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measures, and feels the highest interest in whatever is connected with the dignity and reputation of that learned body. He is not aware that he has said more than is requisite to enable the reader to frame a just opinion on the subject; but should he in some instances appear to be too diffuse, he must trust for his vindication to the words of Quintilian: Non minus autem cavenda erit, quæ nimium corripientes omnia sequitur, obscuritas ; satiusque est aliquid narrationi superesse quam deesse.”

THE

Literary and Scientific Pursuits,

&c.

“Quels sages, rassemblés dans ces augustes lieux,
“ Mesurent l'univers, et lisent dans les cieux;
" Et, dans la nuit obscure apportant la lumière
« Sondent les profondeurs de la nature entière !
“L'erreur présomptueuse à leur aspect s'enfuit,
“ Et vers la vérité le doute les conduit.”

HENRIADE, Chant 7.

In the wide range of human inquiry, if we except those political events, which still astonish us by their unexpected occurrence, there is no topic which has recently more occupied the public mind, than the principles and policy of general education.

With all our acknowledged dereliction of duty, and amidst all the distraction inevitably created by the prolonged evils of warfare, an ardent zeal for the improvement of the mind, and an anxiety to diffuse the advantages of instruction among the lower orders of society, have in this kingdom been carried to such an unexampled extent, as to form one of the characteristic distinctions of the present age. It is no longer an axiom with legislators and statesmen, that ignorance is the best security against the revolutions of empire. It is no longer considered as an indisputable truth, that the business of private life is transacted with more regularity, and that the correctness of private morals is rendered less obnoxious to the tumults of passion, by excluding the great mass of the people from every acquirement which can tend to enlarge the conceptions and to humanize the understanding. Experience certainly affords no authority for believing that he is the most rigorously observant of the principles of justice and honour, whose mind is most devoid of rational ideas; and that he who is farthest removed from intellectual improvement, is best disposed to listen to the claims of gratitude and benevolence. A position less liable to controversy cannot well be imagined than this—that no man forms a worse subject of government, or a less useful member of the commu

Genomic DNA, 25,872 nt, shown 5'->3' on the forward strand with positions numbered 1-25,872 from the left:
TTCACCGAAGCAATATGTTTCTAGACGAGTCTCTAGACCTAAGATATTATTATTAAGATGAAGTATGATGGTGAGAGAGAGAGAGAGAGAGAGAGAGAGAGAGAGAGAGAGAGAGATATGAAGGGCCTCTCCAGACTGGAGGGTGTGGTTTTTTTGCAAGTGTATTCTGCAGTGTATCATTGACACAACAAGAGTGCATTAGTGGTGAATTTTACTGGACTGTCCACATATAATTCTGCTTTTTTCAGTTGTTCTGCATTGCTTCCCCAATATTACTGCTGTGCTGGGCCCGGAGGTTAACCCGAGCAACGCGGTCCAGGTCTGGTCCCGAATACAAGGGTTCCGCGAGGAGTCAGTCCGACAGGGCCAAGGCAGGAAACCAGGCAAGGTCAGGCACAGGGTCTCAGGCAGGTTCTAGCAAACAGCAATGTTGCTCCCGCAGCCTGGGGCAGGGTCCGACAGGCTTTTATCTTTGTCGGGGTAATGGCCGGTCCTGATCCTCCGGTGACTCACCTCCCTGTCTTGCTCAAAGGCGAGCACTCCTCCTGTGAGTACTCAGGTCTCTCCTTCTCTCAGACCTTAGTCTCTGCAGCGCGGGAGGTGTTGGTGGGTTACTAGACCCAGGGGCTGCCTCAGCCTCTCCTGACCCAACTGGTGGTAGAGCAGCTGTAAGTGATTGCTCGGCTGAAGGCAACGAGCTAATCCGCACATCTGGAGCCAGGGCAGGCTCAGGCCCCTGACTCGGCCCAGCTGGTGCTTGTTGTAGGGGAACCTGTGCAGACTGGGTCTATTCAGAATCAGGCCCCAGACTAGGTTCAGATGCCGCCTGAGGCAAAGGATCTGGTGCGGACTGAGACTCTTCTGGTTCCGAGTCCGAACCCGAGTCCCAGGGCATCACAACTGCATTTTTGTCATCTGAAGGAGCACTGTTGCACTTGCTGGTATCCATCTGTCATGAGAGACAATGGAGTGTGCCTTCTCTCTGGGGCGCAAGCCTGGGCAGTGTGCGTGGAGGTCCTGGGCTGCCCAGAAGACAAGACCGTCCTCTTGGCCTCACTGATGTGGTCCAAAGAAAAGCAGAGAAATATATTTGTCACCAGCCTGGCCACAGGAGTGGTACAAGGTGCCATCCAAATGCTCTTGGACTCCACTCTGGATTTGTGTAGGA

nity, because his intellects have been expanded by the beams of truth and knowledge. To what extent, indeed, this cultivation should be carried, and what are the most efficacious means for accomplishing the object in view, so as at once to secure the subordination and to augment the happiness of social life, are points which, we might naturally suppose, would give rise to a diversity of sentiment; but respecting the expedience of affording the opportunity of instruction to the ignorant and depraved of every condition, it is scarcely possible that, in these enlightened times, more than one opinion should prevail.

It is an ancient observation, the truth of which, however generally acknowledged, has not on that account been the less disregarded, that the bulk of mankind, in their anxiety to avoid one extreme, are too apt to rush with heedless impetuosity into the opposite. They who have suffered in every aggravated form the oppressions of monarchical despotism, have, in their eagerness for the attainment of liberty, too often terminated their efforts in democratic anarchy; while, on the other hand, the

same spirit which has actuated the people in demolishing the tyranny of some daring faction, has in many instances led them to submit to a state of degradation and slavery, equally injurious to their domestic happiness, though less destructive perhaps to their political prosperity. Thus it has also happened with too many of the enemies of Popery, who, in their zeal for abolishing every vestige of superstition, placed no restraint upon their rage for reform, till they had fallen into the wildest excesses of heresy and fanaticism. The same truth, it is to be apprehended, may be in some degree exemplified in the subject before us. Enchanted by the prospect held out of universal improvement, and misled by their admiration of the plans which have been recently introduced for the instruction of the young, there are not a few who imagine that they cannot sufficiently testify their ardour for the success of these modern institutions, except by depreciating the value of the ancient. They think it impossible to admit the utility of the new system, without proscribing, in the most unqualified terms, the very primeval principles of the old. After all

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